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Chapter 45

Urinary Elimination
Scientific Knowledge Base:
Organs of Urinary Elimination

Kidneys Ureters
Remove waste from the Transport urine from the
blood to form urine kidneys to the bladder

Bladder Urethra
Reservoir for urine until Urine travels from the
the urge to urinate bladder and exits
develops through the urethral
meatus.
Urinary System
Urinary System Organs Renal Nephron
Additional Kidney
Functions
 Production of erythropoietin is essential to
maintaining a normal red blood cell (RBC)
volume.
 Erythropoietin stimulates bone marrow to produce
RBCs and prolongs the life of mature RBCs.

 Production of renin, prostaglandin E2, and


prostacyclin affects blood pressure.
 Renin starts a chain of events that cause water
retention, thereby increasing blood volume.
 Prostaglandin E2 and prostacyclin aid vasodilation.

 Kidneys affect calcium and phosphate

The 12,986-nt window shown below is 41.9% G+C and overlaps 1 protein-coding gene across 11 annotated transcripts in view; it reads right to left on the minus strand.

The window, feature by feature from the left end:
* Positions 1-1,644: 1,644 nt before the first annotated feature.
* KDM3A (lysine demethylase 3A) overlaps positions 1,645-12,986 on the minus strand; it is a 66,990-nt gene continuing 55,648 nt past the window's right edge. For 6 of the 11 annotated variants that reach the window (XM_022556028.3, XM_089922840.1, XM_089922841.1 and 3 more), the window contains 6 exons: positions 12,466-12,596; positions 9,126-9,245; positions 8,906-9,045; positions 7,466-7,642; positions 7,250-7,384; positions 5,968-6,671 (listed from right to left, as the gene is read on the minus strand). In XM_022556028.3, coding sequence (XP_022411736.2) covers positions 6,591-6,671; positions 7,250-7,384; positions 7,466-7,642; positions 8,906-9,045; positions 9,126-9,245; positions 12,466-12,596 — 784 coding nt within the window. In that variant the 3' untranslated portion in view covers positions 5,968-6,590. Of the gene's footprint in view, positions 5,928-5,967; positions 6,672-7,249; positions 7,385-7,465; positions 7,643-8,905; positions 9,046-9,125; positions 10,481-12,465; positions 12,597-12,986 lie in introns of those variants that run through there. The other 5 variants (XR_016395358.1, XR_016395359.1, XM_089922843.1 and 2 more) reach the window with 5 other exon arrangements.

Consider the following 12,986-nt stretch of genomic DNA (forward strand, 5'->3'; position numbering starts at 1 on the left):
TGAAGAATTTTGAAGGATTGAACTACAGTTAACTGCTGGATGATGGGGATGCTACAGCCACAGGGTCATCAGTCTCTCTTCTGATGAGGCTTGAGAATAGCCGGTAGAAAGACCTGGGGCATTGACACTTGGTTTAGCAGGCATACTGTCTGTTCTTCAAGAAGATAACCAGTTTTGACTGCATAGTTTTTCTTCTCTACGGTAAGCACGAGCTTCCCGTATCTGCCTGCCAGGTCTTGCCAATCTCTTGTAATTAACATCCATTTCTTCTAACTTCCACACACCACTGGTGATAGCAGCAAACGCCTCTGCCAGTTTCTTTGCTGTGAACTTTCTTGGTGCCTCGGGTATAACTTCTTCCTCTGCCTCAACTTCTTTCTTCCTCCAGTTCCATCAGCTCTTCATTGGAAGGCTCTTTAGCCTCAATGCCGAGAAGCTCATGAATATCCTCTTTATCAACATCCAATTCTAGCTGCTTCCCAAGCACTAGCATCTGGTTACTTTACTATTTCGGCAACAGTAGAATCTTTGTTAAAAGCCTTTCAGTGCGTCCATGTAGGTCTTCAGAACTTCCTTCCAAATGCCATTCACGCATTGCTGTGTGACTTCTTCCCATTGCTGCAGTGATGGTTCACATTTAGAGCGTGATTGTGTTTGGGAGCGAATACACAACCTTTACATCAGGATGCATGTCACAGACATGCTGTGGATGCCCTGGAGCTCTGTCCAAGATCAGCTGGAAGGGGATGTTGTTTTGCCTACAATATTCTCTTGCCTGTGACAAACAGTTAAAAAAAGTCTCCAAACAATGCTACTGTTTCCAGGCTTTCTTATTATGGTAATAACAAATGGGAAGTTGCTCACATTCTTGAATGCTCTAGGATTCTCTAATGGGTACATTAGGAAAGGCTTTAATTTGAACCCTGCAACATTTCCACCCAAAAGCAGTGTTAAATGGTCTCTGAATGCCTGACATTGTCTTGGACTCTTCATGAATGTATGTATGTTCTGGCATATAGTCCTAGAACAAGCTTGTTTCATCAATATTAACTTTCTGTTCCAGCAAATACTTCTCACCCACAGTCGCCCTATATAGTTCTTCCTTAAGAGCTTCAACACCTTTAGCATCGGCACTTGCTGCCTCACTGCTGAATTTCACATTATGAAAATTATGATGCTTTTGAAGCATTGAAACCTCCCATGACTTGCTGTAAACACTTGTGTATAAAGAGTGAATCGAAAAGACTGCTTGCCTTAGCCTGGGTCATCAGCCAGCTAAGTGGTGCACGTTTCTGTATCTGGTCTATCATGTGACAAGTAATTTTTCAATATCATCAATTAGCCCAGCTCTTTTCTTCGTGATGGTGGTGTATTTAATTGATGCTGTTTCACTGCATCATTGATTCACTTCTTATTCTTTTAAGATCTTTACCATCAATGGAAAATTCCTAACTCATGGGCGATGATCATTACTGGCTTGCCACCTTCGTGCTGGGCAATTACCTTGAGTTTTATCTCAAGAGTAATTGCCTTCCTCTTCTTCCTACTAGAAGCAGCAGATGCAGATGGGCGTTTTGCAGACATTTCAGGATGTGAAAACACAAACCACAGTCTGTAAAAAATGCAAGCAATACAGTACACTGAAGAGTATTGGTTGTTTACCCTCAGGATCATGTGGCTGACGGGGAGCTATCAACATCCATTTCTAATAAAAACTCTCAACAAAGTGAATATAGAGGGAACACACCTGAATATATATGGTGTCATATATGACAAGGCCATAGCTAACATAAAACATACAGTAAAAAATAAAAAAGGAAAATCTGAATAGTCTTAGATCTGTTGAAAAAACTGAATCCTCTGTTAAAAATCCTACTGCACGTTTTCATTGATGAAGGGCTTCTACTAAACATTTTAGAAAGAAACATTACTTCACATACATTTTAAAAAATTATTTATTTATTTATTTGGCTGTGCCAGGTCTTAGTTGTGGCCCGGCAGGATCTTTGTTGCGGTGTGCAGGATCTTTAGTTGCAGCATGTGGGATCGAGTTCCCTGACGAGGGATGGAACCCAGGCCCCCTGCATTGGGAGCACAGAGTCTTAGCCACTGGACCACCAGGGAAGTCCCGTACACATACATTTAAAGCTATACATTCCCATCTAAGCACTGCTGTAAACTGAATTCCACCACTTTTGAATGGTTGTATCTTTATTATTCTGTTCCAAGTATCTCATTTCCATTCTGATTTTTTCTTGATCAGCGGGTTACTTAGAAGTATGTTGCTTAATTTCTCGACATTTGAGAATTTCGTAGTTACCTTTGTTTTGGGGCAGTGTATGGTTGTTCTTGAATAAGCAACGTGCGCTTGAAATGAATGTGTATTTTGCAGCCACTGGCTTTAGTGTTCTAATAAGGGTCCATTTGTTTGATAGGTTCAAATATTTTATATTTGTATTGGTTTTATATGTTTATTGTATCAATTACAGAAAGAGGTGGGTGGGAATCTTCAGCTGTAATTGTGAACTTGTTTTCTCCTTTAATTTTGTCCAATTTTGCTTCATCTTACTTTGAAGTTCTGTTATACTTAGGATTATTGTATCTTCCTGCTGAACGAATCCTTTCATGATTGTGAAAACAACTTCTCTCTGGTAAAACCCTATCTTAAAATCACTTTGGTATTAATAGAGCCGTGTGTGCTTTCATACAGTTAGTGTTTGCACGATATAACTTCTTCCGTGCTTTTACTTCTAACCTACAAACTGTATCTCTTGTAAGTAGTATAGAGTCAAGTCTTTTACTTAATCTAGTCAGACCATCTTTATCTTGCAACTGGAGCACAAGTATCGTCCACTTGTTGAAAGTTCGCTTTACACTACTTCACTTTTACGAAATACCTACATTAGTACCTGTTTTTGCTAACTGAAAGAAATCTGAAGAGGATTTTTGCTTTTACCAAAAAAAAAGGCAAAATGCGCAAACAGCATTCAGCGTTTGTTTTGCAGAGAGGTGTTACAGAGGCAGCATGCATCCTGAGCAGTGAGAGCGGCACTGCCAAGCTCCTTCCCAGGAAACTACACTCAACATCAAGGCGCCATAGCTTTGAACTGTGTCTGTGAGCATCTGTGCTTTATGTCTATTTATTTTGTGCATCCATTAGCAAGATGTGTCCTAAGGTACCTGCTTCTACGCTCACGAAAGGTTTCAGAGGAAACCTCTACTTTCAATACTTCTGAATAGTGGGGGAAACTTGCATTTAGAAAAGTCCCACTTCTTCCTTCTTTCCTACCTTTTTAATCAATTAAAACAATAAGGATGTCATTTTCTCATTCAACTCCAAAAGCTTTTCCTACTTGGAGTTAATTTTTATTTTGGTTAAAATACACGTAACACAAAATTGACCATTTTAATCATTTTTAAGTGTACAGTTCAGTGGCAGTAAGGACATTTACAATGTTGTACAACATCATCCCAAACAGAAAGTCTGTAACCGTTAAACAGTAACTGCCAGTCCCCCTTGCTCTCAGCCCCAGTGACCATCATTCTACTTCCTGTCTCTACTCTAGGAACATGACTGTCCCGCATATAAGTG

regulation
Act of Urination
 Brain structures influence bladder function.
 Voiding: Bladder contraction + Urethral
sphincter and pelvic floor muscle relaxation
1. Stretching of bladder wall signals the
micturition center in the sacral spinal cord.
2. Impulses from the micturition center in the brain
respond to or ignore this urge, thus making urination
under voluntary control.
3. When a person is ready to void, the external sphincter
relaxes, the micturition reflex stimulates the detrusor
muscle to contract, and the bladder empties.
Factors Influencing
Urination
 Disease conditions
 Medications and medical procedures
 Socioeconomic factors (need for privacy)
 Psychological factors (anxiety, stress, privacy)
 Fluid balance
 Nocturia, polyuria, oliguria, anuria
 Diuresis
 Fever
Disease Conditions Affecting
Urination
 Prerenal, renal, postrenal classification
 Conditions of the lower urinary tract
 Diabetes mellitus and neuromuscular diseases such as
multiple sclerosis
 Benign prostatic hyperplasia
 Cognitive impairments (e.g., Alzheimer’s)
 Diseases that slow or hinder physical activity
 Conditions that make it difficult to reach and use toilet
facilities
 End-stage renal disease, uremic syndrome
Medical Interventions Affecting
Urination
 Surgical procedures
 Restriction of fluid intake lowers urine output.